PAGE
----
Tuesday, May 06, 2003

One of the oddest things about the coverage of the attack on Iraq is the huge disconnect between the mass American media's view of the situation, which is all sweetness and light, and what is actually going on in Iraq, with Baghdad resembling scenes out of a 'Mad Max' movie:

  1. The violent gangs that rule much of the city have started to make armed raids on private houses, appropriating them for gang members. The Iraqi police, who have again been activated with much fanfare, are too afraid to challenge the better-armed gangs, and thus are doing nothing to help (in fact, some looters are the new Iraqi policemen!). One of the most striking things is that some of the main culprits in this house stealing are the thugs working for the U.S.-backed Iraqi National Congress, the group of Ahmad Chalabi, the man the Pentagon wants to run Iraq.

  2. Hospital records show that the battle for Baghdad, a city which was taken with very little challenge due to the probable deal with the Republican Guard, cost (or here) the lives of at least 1,101 Iraqi civilians (the toll is still rising every day), and an additional 1,255 dead who were probably civilians (since people were fighting to defend their homes, the distinction between civilians and non-civilians is largely meaningless anyway). More than 6,800 civilians were wounded. These are just the civilians treated or seen by hospitals, so the total of killed and wounded is likely to be significantly higher, especially as the hospitals have been largely out of operation. There are also, of course, many civilian casualties outside of Baghdad.

  3. On May 1, at least six Iraqis were killed in a fire at a gas station in Baghdad. Some witnesses said was the fire was ignited by American firing.

  4. The brand-new police chief of Baghdad has resigned, only ten days into his job. Why did he resign? He did not want to implement the procedures forced on him by the Pentagon, including enforcing American laws. The state of policing is still close to anarchy, with problems in organization, problems in the police being unwilling to follow orders from Baathist functionaries, and problems with the police being significantly less well armed than the ubiquitous looters.

  5. It was only about three weeks ago that the Museum of Antiquities was looted, and the National Library burned down. This destruction took place with the Americans well warned of the dangers, including both long-term warnings, and specific warnings at the time of the attacks. Rather than do anything, the American troops spent their time guarding the Ministry of Oil, doing their own looting, and chipping away at an insulting picture of the President's father. Despite all that has happened, and the apparently false contrition of the American forces, the Beit al-Hikma or House of Wisdom, the academy of Baghdad, has now been looted in broad daylight under the noses of the American forces. Last Tuesday, members of Beit al-Hikma met with several senior U.S. officials in Baghdad, including Jay Garner, and told them of the importance of the building, receiving a promise that security would be provided within 24 hours. The building was completely looted last Friday. American troops scattered the first round of looters, but then left and never returned, and more looters appeared to finish the job. Shakir Al-Serrif, an engineering professor, asked:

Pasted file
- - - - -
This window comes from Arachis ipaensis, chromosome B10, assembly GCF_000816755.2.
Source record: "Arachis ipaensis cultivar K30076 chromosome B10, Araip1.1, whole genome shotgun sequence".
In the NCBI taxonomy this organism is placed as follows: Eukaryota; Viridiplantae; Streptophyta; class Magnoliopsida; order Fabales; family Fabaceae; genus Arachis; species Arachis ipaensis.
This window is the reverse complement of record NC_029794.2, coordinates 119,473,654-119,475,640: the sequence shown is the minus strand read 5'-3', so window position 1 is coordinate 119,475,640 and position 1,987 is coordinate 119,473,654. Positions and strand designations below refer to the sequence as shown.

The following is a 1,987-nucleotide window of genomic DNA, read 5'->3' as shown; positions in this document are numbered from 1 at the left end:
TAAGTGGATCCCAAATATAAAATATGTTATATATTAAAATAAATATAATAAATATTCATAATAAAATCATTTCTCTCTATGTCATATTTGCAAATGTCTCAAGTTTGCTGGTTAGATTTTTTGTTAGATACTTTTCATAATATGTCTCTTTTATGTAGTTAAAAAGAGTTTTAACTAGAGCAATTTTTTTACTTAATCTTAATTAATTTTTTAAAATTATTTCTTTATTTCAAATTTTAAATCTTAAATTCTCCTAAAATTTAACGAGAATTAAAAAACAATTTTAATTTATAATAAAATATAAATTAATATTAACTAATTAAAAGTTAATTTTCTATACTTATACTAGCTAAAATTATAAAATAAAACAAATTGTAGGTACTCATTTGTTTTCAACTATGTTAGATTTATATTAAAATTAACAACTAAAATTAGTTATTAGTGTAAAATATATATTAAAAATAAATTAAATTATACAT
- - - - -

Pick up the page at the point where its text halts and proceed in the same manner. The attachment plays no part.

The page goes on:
"You Americans haven't declared martial law. You haven't declared a curfew. You are the only power in Baghdad, yet you refuse to use that power. Why? Why?"

    Another man stated:

    "We feel like the Americans have a plan to leave a civil war in Iraq."

    It is completely obvious that one of the unstated goals of the American conquerers is to destroy all remnants of Iraqi culture and society. The intentional (for all the evidence shows that it has to be intentional) failure to protect sites of cultural significance, together with the toleration of the looting which is destroying the Baghdad middle classes, must be part of a plan.

  6. There have been American media attempts to downplay the significance of the looting of the Museum of Antiquities. Since the records of the collection were also stolen or destroyed, it is difficult to see how anyone could determine at this point just how serious the problem is. The American forces are accusing the officials at the Museum of being uncooperative in listing the looted material, but I don't know how helpful they can be if the records are missing.

  7. The commander of ground forces in Iraq, Lt. Gen. David McKiernan, who would, were he doing anything, be in charge of stopping the looting (which is still going on), has kept such a low profile as to be almost invisible. He issued a proclamation (or here) forbidding looting, reprisals and criminal activity, but few people even know about it.

  8. As much as 75 percent of the Iraqi work force made a living from either the government or the military, and are now not being paid anything. They have started to protest in Baghdad. How do the Americans plan to employ all these people? Are they just going to let them starve to death?